CANADA V PEIGAN:
HAS THE FEDERAL COURT GIVEN IN TO TEMPTATION?
Keywords:federal jurisdiction, Pasqua, Peigan, section 17, Federal Courts Act, Crown immunity, split jurisdiction, Crown’s honour, waiver, constitutional solemnity, contractual intent, legislative intent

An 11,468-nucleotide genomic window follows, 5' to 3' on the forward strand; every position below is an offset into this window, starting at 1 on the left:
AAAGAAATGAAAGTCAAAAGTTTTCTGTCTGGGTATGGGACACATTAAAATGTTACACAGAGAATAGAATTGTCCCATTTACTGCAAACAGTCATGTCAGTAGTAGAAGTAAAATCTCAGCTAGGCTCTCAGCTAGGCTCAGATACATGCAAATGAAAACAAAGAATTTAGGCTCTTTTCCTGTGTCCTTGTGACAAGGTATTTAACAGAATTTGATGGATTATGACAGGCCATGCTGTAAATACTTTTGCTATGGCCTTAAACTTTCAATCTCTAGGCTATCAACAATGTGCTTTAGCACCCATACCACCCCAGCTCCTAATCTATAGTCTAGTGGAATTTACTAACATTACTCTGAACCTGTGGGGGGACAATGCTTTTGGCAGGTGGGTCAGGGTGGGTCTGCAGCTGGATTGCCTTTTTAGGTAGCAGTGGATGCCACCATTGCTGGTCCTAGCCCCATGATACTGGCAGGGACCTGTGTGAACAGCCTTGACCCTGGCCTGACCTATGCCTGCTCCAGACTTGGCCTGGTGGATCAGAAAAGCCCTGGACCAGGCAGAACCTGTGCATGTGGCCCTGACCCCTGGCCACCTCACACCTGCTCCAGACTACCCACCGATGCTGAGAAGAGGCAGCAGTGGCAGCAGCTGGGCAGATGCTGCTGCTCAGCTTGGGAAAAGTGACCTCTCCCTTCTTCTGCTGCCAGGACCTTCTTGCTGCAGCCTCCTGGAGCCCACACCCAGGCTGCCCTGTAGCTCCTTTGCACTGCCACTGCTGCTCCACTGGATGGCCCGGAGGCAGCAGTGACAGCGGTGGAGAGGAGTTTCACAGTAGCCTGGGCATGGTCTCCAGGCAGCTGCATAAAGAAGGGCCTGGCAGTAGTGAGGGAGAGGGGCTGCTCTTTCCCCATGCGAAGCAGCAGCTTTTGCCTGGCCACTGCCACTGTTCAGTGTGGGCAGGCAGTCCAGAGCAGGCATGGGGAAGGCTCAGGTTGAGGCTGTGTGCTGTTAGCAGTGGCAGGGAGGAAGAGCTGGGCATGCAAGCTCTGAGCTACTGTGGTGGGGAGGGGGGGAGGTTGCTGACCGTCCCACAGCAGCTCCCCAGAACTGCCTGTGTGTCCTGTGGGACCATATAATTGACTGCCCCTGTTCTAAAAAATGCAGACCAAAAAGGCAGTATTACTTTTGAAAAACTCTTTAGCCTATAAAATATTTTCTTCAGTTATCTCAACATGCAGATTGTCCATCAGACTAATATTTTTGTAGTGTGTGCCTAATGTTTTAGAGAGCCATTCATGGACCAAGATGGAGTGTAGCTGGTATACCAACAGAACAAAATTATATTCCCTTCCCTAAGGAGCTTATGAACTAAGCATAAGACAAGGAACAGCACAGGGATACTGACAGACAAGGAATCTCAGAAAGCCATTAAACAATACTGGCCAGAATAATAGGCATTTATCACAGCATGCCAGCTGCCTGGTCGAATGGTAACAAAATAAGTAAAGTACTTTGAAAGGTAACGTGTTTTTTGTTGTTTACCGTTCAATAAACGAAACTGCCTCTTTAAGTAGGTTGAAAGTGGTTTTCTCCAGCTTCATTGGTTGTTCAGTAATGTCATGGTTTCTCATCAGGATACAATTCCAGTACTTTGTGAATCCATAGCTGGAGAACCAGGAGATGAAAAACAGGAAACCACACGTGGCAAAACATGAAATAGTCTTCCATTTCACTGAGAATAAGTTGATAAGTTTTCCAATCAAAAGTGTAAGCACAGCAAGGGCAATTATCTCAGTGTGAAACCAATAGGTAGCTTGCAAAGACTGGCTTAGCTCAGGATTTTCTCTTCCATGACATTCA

The Federal Court of Appeal’s decision in Canada v Peigan is a landmark departure from its longstanding jurisprudence in relation to the Federal Court’s limited jurisdiction over the provinces. The Court’s primary concern in this case was to hold a province to its contractual undertaking to a First Nation to attorn to the Court’s jurisdiction. The Court preferred contractual over legislative intent on these facts, and exceeded its jurisdiction in the process. Peigan is the first case in which the Court has assumed jurisdiction over a province under section 17 of the Federal Courts Act. Until Peigan, the Court had consistently rejected section 17 as a source of such jurisdiction. Peigan also marks a novel development for the doctrines of Crown immunity and the honour of the Crown.